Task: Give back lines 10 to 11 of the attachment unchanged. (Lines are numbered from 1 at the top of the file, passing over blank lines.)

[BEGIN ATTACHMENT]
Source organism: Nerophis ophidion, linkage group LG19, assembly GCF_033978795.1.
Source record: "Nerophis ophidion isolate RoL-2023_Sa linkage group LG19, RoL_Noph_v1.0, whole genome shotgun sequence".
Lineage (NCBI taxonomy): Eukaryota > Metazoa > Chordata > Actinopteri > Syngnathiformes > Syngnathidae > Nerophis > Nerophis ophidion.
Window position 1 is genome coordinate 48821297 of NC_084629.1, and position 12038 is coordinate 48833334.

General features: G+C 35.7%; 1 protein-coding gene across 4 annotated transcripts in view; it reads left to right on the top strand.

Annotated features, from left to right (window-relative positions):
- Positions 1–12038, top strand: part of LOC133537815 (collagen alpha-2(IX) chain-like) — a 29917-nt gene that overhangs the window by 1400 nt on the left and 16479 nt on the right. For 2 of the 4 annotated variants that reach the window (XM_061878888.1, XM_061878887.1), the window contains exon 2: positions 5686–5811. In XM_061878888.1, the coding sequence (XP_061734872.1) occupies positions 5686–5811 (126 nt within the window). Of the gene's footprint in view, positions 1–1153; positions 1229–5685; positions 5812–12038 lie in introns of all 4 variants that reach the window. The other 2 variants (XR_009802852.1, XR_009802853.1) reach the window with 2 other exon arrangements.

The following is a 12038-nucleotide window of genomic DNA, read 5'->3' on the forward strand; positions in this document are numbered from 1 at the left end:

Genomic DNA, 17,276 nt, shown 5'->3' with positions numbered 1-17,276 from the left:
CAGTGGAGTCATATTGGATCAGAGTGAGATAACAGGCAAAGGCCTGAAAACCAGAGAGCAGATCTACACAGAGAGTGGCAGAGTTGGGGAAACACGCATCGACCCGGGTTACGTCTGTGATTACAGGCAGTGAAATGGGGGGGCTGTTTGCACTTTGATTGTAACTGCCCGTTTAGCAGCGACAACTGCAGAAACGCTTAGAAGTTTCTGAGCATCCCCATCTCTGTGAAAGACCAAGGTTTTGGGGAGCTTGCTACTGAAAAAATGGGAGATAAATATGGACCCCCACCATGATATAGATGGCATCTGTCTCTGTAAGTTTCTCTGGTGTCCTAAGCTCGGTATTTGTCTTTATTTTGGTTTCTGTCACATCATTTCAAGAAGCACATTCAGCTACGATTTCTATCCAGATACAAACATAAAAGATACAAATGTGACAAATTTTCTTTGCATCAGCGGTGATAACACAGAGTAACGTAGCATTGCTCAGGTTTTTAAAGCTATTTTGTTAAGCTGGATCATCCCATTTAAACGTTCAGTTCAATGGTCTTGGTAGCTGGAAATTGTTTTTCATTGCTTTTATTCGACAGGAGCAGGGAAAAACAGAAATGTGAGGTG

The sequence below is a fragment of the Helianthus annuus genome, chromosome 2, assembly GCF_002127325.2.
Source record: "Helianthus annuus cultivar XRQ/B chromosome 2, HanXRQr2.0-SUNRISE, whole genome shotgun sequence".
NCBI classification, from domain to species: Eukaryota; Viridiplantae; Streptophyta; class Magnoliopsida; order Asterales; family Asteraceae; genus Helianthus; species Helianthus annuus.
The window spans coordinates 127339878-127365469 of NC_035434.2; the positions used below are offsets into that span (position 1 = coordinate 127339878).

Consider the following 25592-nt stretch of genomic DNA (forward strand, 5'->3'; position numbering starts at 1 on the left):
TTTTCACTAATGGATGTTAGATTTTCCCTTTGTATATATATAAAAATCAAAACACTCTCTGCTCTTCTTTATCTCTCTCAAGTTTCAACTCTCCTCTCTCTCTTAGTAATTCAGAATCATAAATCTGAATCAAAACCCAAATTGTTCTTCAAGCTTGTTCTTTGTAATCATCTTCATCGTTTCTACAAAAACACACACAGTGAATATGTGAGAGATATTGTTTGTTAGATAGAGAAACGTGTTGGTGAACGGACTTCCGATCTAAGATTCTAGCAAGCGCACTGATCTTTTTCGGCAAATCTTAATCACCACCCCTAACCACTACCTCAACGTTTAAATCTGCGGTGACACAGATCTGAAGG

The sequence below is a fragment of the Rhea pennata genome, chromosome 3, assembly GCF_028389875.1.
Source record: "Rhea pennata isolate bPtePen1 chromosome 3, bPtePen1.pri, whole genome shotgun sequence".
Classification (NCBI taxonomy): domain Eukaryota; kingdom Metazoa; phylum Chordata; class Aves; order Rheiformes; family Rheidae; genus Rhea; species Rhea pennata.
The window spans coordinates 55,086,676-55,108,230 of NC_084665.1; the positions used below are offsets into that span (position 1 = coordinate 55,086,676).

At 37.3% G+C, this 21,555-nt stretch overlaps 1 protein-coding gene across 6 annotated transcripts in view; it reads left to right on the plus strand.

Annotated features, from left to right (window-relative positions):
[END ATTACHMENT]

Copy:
CAGTGGAGTCATATTGGATCAGAGTGAGATAACAGGCAAAGGCCTGAAAACCAGAGAGCAGATCTACACAGAGAGTGGCAGAGTTGGGGAAACACGCATCGACCCGGGTTACGTCTGTGATTACAGGCAGTGAAATGGGGGGGCTGTTTGCACTTTGATTGTAACTGCCCGTTTAGCAGCGACAACTGCAGAAACGCTTAGAAGTTTCTGAGCATCCCCATCTCTGTGAAAGACCAAGGTTTTGGGGAGCTTGCTACTGAAAAAATGGGAGATAAATATGGACCCCCACCATGATATAGATGGCATCTGTCTCTGTAAGTTTCTCTGGTGTCCTAAGCTCGGTATTTGTCTTTATTTTGGTTTCTGTCACATCATTTCAAGAAGCACATTCAGCTACGATTTCTATCCAGATACAAACATAAAAGATACAAATGTGACAAATTTTCTTTGCATCAGCGGTGATAACACAGAGTAACGTAGCATTGCTCAGGTTTTTAAAGCTATTTTGTTAAGCTGGATCATCCCATTTAAACGTTCAGTTCAATGGTCTTGGTAGCTGGAAATTGTTTTTCATTGCTTTTATTCGACAGGAGCAGGGAAAAACAGAAATGTGAGGTG

The sequence below is a fragment of the Helianthus annuus genome, chromosome 2, assembly GCF_002127325.2.